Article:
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Deutsche Bank Finalizes $7.2 billion Settlement with DOJ

Deutsche Bank has agreed to a $7.2 billion settlement with the Department of Justice for selling toxic mortgage-backed securities in the years before the market meltdown of 2008.

The DOJ said Tuesday that the settlement -- which includes a $3.1 billion civil penalty -- is the largest of its kind levied by the department.

The other $4.1 billion included in the settlement is earmarked for "relief to underwater homeowners, distressed borrowers and affected communities," DOJ said in a statement. That includes issuing loan forgiveness and forbearance and providing funding for affordable housing across the U.S., to be overseen by an independent monitor.

"Deutsche Bank did not merely mislead investors: It contributed directly to an international financial crisis," Attorney General Loretta Lynch said.

"Our conduct in this matter falls short of our standards and is unacceptable," said Deutsche Bank CEO John Cryan. "We apologize unreservedly for it. We have subsequently exited many of the underlying activities and comprehensively improved our standards."

The deal was first announced in December, but Tuesday marked the formal closure of the settlement.

According to the DOJ, Deutsche Bank told investors that loans securitized in its RMBS were originated with sound underwriting guidelines.

“But as Deutsche Bank now acknowledges, the bank’s own reviews confirmed that ‘aggressive’ revisions to the loan originators’ underwriting guidelines allowed for loans to be underwritten to anyone with ‘half a pulse,’” the DOJ said. “More generally, Deutsche Bank knew, based on the results of due diligence, that for some securitized loan pools, more than 50% of the loans subjected to due diligence did not meet loan originators’ guidelines.”

Deutsche Bank also “knowingly misrepresented” that loans were reviewed to ensure borrowers had the ability to repay their loans.

“As Deutsche Bank acknowledges, the bank’s own employees recognized that Deutsche Bank would ‘tolerate misrepresentation’ with ‘misdirected lending practices’ as to borrower ability to pay, accepting even blocked-out borrower pay stubs that concealed borrowers’ actual incomes,” the DOJ said.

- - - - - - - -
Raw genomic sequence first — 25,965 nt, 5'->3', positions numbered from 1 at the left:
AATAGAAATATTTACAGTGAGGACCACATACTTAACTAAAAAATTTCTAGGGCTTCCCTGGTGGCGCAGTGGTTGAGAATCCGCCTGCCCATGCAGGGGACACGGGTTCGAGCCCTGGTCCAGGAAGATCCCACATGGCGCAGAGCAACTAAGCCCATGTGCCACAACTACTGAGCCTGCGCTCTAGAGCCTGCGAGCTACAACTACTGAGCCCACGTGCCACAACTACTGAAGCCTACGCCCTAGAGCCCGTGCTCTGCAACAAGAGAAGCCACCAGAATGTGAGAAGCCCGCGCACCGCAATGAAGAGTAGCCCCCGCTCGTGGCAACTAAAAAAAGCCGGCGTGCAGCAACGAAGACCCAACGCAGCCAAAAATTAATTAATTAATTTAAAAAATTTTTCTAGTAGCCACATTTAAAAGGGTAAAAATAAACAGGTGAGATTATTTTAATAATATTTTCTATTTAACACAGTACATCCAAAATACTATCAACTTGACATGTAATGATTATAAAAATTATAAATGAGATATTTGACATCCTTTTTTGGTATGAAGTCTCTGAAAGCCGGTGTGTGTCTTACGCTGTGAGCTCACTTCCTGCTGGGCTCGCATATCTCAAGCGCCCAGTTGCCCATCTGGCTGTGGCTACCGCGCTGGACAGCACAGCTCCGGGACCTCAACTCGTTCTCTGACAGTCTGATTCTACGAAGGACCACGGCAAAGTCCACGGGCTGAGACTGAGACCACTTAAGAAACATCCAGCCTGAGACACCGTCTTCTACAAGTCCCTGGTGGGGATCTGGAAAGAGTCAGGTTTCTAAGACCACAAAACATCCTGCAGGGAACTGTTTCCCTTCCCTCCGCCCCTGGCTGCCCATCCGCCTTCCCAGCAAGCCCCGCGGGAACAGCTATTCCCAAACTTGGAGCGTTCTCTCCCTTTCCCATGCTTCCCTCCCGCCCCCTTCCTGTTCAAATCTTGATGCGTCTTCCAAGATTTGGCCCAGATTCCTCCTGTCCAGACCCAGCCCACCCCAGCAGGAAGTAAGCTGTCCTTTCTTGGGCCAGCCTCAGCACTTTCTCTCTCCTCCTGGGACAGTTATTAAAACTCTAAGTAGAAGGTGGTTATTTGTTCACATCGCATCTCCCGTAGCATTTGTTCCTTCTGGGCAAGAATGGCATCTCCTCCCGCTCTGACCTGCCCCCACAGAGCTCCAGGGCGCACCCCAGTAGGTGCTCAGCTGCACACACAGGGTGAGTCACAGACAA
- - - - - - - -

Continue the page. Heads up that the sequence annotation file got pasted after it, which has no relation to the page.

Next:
The DOJ also said that Deutsche Bank admitted to the following actions:

Deutsche Bank concealed from investors that significant numbers of borrowers had second liens on their properties.

Deutsche Bank purchased and securitized loans with substantial defects to provide “flexibility” to the mortgage originators on whom Deutsche Bank’s RMBS program depended for a continued supply of loans. Indeed, after the president of a large mortgage originator told Deutsche Bank he was “very upset with the rejection percentage,” Deutsche Bank’s diligence team was instructed, on three separate occasions, to clear loans it previously determined should be rejected.

While Deutsche Bank conducted due diligence on samples of loans it securitized in RMBS, Deutsche Bank knew that the size and composition of these loan samples frequently failed to capture loans that did not meet its representations to investors. In fact, Deutsche Bank knew “the more you sample, the more you reject.”

Deutsche Bank knowingly and intentionally securitized loans originated based on unsupported and fraudulent appraisals. Deutsche Bank knew that mortgage originators were “‘giving’ appraisers the value they want[ed]” and expecting the resulting appraisals to meet the originators’ desired value, regardless of the actual value of the property. Deutsche Bank concealed its knowledge of pervasive and consistent appraisal fraud, instead representing to investors home valuation metrics based on appraisals it knew to be fraudulent.

Deutsche Bank purchased and securitized loans with substantial defects to provide “flexibility” to the mortgage originators on whom Deutsche Bank’s RMBS program depended for a continued supply of loans. Indeed, after the president of a large mortgage originator told Deutsche Bank he was “very upset with the rejection percentage,” Deutsche Bank’s diligence team was instructed, on three separate occasions, to clear loans it previously determined should be rejected.

By May 2007, Deutsche Bank knew that there was an increasing trend of overvalued properties being sold to Deutsche Bank for securitization. As one employee noted, “We are finding ourselves going back quite often and clearing large numbers of loans [with inflated appraisals] to bring down the deletion percentages.” Deutsche Bank nonetheless purchased and securitized such loans because it received favorable prices on the fraudulent loans. Ultimately, Deutsche Bank enriched itself by paying reduced prices for risky loans while representing to investors valuation metrics based on appraisals the Bank knew to be inflated.

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